Chemical Lasers Produced from O(3P) Atom Reactions. II. a Mechanistic Study of 5-μm CO Laser Emission from the O + C2H2 Reaction

  • M. C. Lin


The reaction of O(3P) atoms with C2H2 has been the subject of many investigations. At low temperatures, the mechanism of CO formation, studied by a variety of methods,1–6 is now generally accepted as7
$$O + {C_2}{H_2} \to CO\dag + C{H_2} + 47kcal/mole$$
$$O + C{H_2} \to CO\dag + 2H + 75kcal/mole$$
Other minor reactions yielding HC2O and C2O are also believed to occur.5 IR chemiluminescence experiments have been performed independently by Creek et al.8 and by Thrush and co-workers9 employing low-pressure, fast-flow methods. At low C2H2 concentrations, the distribution of CO extends to v’=14, which is attributed to reactions (1) and (2).8,9 Additional distribution extending up to v’≈33 was detected at high C2H2 flows and in the presence of H2. This is believed to be due to reaction (3),9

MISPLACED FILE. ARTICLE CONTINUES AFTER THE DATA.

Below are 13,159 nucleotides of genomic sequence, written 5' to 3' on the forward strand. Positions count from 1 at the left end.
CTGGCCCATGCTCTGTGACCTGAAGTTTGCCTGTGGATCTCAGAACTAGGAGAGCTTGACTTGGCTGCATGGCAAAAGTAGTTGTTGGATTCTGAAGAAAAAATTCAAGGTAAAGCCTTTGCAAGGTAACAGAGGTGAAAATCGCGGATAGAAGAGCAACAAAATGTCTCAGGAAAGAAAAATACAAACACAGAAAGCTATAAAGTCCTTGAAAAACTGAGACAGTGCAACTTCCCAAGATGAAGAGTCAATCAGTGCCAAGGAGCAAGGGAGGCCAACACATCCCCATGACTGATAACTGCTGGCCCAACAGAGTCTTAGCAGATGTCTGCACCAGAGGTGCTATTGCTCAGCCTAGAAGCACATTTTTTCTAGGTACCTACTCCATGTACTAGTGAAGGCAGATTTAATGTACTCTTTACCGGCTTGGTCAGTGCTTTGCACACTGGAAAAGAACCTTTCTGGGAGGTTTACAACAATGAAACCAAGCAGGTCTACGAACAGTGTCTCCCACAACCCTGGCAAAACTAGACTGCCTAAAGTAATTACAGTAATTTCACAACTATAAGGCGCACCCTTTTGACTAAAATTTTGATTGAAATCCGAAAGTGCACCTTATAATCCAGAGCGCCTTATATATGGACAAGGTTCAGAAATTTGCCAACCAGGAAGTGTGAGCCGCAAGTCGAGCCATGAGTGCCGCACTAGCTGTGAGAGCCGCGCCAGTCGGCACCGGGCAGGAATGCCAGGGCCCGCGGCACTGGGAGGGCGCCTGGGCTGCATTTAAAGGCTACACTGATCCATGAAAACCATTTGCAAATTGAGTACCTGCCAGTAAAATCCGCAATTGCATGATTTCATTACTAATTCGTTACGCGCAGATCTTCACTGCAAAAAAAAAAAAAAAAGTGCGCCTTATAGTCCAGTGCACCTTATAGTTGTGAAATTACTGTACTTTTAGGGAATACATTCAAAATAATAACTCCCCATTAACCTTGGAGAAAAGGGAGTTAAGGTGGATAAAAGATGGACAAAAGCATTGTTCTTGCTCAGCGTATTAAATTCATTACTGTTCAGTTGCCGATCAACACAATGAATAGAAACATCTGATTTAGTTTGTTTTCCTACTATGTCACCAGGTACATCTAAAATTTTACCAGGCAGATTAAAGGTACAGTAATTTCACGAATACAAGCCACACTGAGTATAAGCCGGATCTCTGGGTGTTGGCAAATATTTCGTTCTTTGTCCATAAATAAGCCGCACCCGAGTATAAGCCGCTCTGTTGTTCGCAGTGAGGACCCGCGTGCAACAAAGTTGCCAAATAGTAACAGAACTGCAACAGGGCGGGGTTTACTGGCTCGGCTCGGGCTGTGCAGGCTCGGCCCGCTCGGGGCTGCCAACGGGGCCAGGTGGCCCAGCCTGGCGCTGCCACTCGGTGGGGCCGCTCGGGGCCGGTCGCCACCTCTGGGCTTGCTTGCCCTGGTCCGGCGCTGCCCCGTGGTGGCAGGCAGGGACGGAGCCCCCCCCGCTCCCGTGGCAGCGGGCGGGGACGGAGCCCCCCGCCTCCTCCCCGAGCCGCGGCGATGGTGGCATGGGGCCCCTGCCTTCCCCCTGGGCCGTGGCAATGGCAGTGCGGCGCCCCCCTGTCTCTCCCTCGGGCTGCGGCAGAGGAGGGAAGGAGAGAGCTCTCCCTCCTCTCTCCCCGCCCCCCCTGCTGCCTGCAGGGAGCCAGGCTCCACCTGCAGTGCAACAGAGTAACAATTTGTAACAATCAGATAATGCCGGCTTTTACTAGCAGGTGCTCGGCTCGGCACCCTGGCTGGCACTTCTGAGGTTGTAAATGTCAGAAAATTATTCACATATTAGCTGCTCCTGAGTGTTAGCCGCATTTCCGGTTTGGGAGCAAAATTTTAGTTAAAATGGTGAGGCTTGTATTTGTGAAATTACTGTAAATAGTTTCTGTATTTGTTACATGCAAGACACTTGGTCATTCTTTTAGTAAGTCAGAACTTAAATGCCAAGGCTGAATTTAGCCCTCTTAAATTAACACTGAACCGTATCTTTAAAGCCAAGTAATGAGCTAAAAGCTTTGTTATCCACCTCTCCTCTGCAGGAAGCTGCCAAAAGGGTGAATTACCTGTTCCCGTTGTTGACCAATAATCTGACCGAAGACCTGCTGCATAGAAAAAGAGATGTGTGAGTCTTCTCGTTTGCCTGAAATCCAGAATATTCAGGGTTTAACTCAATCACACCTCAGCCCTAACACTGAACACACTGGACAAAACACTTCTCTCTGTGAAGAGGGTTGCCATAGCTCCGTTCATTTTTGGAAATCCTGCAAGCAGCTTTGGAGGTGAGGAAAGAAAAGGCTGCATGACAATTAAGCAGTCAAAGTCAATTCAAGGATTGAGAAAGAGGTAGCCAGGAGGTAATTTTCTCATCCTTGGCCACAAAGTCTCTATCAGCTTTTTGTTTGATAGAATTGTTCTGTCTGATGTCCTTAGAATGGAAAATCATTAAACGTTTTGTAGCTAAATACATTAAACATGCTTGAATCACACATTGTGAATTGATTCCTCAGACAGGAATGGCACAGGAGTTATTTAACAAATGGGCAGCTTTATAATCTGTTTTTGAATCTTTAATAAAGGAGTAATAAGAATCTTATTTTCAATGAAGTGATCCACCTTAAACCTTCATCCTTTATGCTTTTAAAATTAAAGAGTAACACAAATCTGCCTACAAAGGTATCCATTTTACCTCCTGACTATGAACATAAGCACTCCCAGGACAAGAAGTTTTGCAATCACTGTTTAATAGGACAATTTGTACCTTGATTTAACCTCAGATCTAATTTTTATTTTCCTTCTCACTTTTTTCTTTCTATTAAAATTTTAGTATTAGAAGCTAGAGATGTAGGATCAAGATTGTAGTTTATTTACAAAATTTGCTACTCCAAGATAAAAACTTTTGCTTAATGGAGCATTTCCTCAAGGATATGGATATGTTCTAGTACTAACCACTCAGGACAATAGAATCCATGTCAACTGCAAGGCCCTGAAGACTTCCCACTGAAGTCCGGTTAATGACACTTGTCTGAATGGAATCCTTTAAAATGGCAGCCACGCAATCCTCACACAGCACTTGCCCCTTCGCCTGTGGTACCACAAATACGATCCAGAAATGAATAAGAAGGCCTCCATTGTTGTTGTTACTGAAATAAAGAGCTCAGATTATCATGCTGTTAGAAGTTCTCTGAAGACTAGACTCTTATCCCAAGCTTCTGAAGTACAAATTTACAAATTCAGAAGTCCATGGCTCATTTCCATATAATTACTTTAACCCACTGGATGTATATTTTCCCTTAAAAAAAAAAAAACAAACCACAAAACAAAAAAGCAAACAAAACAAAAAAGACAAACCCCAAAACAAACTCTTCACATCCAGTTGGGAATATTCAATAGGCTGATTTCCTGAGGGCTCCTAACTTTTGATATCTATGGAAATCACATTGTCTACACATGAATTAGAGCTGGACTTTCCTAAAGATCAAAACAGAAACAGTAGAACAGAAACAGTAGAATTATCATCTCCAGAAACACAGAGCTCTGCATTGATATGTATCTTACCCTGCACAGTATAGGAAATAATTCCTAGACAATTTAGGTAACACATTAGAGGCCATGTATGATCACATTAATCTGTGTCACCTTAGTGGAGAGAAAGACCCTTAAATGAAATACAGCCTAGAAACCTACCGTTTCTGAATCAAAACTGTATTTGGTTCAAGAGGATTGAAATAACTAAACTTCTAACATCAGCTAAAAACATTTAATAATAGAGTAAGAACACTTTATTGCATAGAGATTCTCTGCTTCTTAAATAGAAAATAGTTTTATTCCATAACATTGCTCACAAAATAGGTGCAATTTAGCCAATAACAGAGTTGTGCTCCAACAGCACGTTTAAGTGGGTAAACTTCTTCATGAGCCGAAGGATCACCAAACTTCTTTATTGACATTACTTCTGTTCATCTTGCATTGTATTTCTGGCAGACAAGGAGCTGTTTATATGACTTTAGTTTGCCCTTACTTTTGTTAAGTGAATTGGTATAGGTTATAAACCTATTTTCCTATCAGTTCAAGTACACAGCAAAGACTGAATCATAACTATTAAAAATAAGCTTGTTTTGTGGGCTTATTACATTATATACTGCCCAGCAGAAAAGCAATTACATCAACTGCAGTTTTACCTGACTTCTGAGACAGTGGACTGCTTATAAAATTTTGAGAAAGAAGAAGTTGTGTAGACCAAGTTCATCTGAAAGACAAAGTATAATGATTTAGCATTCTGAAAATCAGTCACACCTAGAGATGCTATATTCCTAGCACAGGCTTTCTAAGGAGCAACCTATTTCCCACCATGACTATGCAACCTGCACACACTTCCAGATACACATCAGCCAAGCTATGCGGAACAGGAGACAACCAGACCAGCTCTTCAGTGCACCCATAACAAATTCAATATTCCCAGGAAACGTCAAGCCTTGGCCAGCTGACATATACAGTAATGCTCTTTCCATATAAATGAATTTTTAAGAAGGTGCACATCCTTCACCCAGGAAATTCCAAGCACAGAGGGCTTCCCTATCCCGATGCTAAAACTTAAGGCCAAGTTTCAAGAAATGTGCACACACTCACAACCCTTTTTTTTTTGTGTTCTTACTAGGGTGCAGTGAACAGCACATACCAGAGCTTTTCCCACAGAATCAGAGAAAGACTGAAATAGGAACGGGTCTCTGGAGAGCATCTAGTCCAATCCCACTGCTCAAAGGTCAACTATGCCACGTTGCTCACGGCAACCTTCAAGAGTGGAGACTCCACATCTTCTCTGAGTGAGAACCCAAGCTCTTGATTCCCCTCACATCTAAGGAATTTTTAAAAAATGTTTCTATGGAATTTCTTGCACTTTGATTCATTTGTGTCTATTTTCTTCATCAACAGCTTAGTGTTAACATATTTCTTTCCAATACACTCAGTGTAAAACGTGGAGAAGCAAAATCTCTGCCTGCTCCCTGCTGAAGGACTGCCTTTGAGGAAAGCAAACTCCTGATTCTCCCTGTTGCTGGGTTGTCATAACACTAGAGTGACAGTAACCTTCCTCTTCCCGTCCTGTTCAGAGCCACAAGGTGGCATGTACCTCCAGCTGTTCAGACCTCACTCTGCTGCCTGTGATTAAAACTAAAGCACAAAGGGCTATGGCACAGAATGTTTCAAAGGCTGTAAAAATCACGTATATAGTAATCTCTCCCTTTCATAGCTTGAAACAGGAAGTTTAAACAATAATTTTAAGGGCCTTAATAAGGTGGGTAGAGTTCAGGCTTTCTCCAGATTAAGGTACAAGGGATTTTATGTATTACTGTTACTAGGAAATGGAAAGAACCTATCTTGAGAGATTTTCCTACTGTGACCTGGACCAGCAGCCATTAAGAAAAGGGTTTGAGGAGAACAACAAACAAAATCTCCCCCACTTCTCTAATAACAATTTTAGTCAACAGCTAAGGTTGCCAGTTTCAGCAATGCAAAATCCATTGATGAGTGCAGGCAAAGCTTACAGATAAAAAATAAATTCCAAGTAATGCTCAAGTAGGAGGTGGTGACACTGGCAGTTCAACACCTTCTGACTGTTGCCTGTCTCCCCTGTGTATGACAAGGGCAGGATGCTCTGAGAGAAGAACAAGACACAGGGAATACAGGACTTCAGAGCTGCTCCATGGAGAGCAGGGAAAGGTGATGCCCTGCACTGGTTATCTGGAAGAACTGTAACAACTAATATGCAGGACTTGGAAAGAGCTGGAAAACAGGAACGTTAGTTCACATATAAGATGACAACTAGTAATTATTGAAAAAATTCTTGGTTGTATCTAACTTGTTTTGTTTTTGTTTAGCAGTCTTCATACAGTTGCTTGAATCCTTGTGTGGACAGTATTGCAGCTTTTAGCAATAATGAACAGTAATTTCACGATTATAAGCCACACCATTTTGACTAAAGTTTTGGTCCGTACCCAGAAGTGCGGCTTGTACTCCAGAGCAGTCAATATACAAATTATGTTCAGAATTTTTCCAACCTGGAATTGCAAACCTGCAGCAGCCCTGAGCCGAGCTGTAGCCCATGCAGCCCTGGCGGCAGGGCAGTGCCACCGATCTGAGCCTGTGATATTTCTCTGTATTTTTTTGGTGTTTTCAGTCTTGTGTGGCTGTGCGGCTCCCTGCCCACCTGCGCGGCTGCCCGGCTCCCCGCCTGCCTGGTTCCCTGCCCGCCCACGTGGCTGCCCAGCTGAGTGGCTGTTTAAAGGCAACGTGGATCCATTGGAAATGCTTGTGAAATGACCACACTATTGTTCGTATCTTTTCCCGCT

$$O + CH \to CO\dag + H + 176kcal/mole$$
Other processes such as:
$$O + CH \to CO \uparrow + H + 176kcal/mole$$
$$2O + {C_2}{H_2} \to O + \left[ {{C_2}{H_2}O} \right]* \to 2CO \uparrow + 2H + 122kcal/mole$$
have also been proposed to account for the production of CO in high vibrational levels.5,8


Laser Emission Hydrogen Halide Chemical Laser High Vibrational Level Methyl Acetylene 
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Copyright information

© Springer Science+Business Media New York 1973

Authors and Affiliations

  • M. C. Lin
    • 1
  1. 1.Naval Research LaboratoryUSA

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